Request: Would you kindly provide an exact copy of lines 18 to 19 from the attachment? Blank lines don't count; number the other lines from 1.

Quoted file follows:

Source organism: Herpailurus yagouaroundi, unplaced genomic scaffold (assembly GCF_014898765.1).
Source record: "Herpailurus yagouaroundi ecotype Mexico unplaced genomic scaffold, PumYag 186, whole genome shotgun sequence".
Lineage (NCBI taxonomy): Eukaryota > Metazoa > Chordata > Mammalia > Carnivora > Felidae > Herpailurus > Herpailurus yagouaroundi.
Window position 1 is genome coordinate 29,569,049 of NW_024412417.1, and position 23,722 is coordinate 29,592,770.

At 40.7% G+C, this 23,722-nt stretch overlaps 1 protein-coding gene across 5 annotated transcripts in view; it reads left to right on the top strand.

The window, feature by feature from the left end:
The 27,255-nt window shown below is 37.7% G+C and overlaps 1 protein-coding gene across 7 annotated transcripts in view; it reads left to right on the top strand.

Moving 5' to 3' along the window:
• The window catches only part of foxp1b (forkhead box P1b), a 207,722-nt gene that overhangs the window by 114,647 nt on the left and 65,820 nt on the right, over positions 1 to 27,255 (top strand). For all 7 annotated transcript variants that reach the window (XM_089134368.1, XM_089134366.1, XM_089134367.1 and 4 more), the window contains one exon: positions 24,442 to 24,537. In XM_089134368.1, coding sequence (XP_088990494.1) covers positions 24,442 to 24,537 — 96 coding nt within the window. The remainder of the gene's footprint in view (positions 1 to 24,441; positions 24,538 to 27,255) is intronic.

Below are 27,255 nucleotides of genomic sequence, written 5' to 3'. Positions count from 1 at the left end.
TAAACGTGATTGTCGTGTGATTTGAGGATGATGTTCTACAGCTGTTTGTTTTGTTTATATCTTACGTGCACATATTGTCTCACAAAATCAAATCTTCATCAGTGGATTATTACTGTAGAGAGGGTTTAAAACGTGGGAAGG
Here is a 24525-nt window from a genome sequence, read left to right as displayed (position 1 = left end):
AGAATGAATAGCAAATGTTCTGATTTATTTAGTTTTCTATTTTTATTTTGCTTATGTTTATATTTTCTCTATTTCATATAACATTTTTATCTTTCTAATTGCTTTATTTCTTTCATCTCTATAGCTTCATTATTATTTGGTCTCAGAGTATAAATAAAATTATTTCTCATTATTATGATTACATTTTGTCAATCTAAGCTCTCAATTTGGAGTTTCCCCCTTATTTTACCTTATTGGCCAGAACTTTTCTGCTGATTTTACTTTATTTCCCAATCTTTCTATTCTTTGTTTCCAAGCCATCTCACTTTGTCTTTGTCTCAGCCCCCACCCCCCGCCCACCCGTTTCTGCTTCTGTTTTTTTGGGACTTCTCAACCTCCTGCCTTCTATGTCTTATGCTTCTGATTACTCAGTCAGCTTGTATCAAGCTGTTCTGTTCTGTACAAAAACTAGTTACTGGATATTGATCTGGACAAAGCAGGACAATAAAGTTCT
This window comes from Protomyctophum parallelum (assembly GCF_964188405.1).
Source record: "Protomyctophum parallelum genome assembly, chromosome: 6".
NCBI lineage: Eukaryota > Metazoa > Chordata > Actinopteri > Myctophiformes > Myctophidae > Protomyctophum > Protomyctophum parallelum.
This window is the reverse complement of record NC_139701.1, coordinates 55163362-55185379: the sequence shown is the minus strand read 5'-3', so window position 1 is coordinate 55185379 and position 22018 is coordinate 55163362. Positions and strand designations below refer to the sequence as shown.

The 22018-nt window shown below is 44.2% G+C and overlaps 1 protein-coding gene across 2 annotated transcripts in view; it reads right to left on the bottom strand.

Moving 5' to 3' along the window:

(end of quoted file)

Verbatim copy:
The 22018-nt window shown below is 44.2% G+C and overlaps 1 protein-coding gene across 2 annotated transcripts in view; it reads right to left on the bottom strand.

Moving 5' to 3' along the window: